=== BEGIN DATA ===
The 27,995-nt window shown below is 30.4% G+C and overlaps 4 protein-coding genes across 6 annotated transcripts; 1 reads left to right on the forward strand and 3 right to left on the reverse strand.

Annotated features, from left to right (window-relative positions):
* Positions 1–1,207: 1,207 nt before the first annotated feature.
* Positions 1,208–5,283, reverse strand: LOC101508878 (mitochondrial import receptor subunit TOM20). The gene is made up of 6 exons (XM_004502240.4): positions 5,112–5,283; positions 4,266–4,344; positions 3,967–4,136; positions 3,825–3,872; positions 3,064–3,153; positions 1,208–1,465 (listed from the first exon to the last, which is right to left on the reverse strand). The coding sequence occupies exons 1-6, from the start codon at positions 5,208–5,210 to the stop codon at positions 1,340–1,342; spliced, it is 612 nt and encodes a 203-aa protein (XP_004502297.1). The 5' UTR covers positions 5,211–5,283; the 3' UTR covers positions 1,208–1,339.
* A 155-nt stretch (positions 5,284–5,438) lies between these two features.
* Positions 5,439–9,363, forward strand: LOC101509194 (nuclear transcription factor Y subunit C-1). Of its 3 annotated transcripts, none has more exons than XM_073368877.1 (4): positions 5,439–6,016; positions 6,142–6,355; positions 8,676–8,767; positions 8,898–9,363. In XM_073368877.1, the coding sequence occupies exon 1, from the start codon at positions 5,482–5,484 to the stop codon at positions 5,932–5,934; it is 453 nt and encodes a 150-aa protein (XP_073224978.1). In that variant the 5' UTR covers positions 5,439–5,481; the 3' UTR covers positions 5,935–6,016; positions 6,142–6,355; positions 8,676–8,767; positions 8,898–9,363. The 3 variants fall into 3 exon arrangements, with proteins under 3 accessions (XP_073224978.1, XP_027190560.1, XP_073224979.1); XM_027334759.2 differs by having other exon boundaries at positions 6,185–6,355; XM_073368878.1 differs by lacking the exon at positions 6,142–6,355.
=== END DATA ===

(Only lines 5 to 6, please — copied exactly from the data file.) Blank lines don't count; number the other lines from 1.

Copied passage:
* A 155-nt stretch (positions 5,284–5,438) lies between these two features.
* Positions 5,439–9,363, forward strand: LOC101509194 (nuclear transcription factor Y subunit C-1). Of its 3 annotated transcripts, none has more exons than XM_073368877.1 (4): positions 5,439–6,016; positions 6,142–6,355; positions 8,676–8,767; positions 8,898–9,363. In XM_073368877.1, the coding sequence occupies exon 1, from the start codon at positions 5,482–5,484 to the stop codon at positions 5,932–5,934; it is 453 nt and encodes a 150-aa protein (XP_073224978.1). In that variant the 5' UTR covers positions 5,439–5,481; the 3' UTR covers positions 5,935–6,016; positions 6,142–6,355; positions 8,676–8,767; positions 8,898–9,363. The 3 variants fall into 3 exon arrangements, with proteins under 3 accessions (XP_073224978.1, XP_027190560.1, XP_073224979.1); XM_027334759.2 differs by having other exon boundaries at positions 6,185–6,355; XM_073368878.1 differs by lacking the exon at positions 6,142–6,355.